In 1983, Bob Magness purchased a surface estate encompassing approximately 1,270 acres of land in Weld County, Colorado. Magness began using a portion of the land to raise Arabian horses and Limousin cattle. Magness also conducted farming operations to provide pasture land for the livestock. Magness acquired the surface estate in fee simple subject to a reservation of the underlying mineral estate. That estate had been severed prior to Magness's acquisition of the surface estate.

In 1970, the owners of the mineral estate, who are not parties to this litigation, executed an oil and gas lease naming T.S. Pace as lessee. Pace later assigned rights acquired under the lease to Pan American Petroleum Corporation, now doing business as Amoco Production Company (Amoco). On June 30, 1992, Amoco and Gerrity Oil and Gas Corporation (Gerrity) signed an agreement which made Gerrity the lessee of record under the lease.

In October, 1992, Gerrity notified Magness of its intent to drill four oil wells on the parcel. The parties commenced negotiations to determine locations of the wells that would minimize crop damage and disruption of livestock operations. In response to various concerns expressed by Magness's representatives, Gerrity agreed to move the drill sites from their initial proposed locations.

On November 11, 1992, the parties agreed on the location of one of the four wells, the "No. 6" well. The same day, Gerrity began work on this site. However, on November 18, 1992, after Gerrity had expressed a desire to begin work on a second well, the "2-D" well, an agent of Magness informed Gerrity that it did not have authority to commence operations on any additional wells.

By the end of November, negotiations between the parties had broken down and Magness had not consented to Gerrity's entry of the property to drill additional wells. On November 27, 1992, Gerrity filed a motion for a temporary restraining order and preliminary injunction with the District Court of Weld County and requested that the court enjoin Magness from preventing access onto the 2-D well site and order Magness to remove equipment and other materials. The district court granted the motion.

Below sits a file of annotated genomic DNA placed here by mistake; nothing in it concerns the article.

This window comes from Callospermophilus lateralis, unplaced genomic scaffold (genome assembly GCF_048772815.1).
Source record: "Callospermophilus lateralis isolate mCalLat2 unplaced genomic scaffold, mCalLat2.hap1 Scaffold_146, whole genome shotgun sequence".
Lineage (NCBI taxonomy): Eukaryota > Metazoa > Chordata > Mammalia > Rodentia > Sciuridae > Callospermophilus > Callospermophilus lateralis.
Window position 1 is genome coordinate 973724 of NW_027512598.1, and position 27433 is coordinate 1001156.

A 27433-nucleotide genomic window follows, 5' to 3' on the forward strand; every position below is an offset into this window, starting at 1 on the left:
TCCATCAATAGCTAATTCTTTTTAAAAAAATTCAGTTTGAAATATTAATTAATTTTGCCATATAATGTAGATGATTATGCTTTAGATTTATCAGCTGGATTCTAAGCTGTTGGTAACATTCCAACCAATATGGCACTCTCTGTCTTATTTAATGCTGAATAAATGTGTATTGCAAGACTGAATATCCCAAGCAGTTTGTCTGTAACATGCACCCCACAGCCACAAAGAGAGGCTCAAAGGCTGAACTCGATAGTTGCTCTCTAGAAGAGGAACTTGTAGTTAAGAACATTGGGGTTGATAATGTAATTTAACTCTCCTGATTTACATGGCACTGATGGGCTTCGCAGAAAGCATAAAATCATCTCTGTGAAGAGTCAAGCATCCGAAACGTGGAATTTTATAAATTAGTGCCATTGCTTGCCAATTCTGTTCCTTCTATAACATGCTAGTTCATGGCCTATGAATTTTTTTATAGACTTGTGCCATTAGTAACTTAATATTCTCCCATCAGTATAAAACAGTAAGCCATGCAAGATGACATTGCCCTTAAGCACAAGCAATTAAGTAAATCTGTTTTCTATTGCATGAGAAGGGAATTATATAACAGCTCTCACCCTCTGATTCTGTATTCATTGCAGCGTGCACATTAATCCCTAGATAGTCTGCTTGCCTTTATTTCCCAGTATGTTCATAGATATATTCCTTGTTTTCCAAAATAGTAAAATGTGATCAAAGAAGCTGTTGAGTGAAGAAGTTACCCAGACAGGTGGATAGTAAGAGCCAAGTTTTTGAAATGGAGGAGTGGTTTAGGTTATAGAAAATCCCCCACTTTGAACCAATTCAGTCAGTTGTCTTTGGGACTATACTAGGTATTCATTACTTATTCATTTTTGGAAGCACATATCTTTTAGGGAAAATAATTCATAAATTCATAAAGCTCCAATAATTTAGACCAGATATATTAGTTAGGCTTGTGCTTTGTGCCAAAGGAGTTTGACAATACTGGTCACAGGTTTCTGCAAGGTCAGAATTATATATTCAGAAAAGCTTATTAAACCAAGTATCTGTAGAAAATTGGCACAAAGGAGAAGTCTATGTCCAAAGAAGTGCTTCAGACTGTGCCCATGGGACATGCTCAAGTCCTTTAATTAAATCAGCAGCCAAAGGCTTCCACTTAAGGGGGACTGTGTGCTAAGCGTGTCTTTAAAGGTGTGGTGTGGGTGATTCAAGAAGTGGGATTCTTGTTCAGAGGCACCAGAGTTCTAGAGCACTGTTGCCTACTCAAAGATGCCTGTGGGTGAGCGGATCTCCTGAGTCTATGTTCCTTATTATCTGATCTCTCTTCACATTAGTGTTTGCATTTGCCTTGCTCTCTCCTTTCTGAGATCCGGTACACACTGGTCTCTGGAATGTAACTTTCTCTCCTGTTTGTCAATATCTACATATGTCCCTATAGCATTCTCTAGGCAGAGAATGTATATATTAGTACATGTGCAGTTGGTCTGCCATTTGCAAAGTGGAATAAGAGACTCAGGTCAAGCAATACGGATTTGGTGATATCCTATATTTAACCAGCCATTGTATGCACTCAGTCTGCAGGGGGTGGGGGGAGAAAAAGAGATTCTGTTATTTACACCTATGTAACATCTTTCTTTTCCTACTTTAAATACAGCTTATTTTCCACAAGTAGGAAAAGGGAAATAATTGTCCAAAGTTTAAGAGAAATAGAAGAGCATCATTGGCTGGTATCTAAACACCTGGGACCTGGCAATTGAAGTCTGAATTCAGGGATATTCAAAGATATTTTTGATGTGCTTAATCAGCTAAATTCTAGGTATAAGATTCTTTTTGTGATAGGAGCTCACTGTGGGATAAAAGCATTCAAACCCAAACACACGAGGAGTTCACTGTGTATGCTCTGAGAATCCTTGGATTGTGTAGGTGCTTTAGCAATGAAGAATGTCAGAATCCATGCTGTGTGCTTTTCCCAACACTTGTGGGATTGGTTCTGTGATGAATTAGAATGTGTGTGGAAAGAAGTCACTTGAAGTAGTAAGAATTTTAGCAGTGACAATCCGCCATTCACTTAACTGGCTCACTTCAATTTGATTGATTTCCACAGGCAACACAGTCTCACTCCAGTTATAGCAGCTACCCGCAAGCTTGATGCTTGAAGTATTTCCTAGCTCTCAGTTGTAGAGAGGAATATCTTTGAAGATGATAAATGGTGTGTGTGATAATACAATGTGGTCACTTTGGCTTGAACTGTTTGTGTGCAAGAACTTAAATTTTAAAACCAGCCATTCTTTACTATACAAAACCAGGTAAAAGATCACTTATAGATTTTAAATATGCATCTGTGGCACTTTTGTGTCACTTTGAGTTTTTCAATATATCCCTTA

Gerrity later filed a motion to convert the temporary restraining order and preliminary injunction into a permanent injunction.[1] In response to this motion, Magness asserted *921 several counterclaims, including a request for a declaratory judgment. Magness claimed that Gerrity acted negligently

by failing to properly and completely restore and remediate the drill sites to a condition as close as practical as existed before [Gerrity's] operation, by leaving drilling mud and other foreign substances in the excavated pits, by failing to timely restore and remediate the drill sites, by depositing hazardous and toxic substances on [Magness's] property, by contaminating the property with hazardous, toxic and controlled substances, and by contaminating [Magness's] property.

Magness also asserted a claim of trespass based on the same alleged acts.

At trial, both parties presented primarily anecdotal testimony from witnesses who observed or took part in the reclamation of the oil well sites. During the course of the trial, Magness alleged that Gerrity violated commission rules by failing to notify and consult with Magness before commencing reclamation operations, failing to reclaim and restore the well sites in a timely fashion following the completion of operations, failing to remove liquids, plastics, and other materials associated with drilling activity, and otherwise neglecting to restore the well sites to their original condition.

In response to these allegations, Gerrity's field operations manager, Thomas Majors, conceded that Gerrity did not notify or consult with Magness before commencing reclamation operations. However, Majors testified that any delay in restoring the well sites was caused by freezing weather conditions which made earlier restoration impossible, and that Gerrity personnel "took everything out that needed to be taken out" of the well sites.

Gerrity also presented the testimony of a heavy equipment operator, Gene Lawson, who performed most of the reclamation work. Lawson testified that he restored the pits on the Magness property according to the same procedure he had been using for forty years. Lawson conceded that it was possible some solid residue remained in the pits after reclamation, but opined that it is generally impossible to remove all residue.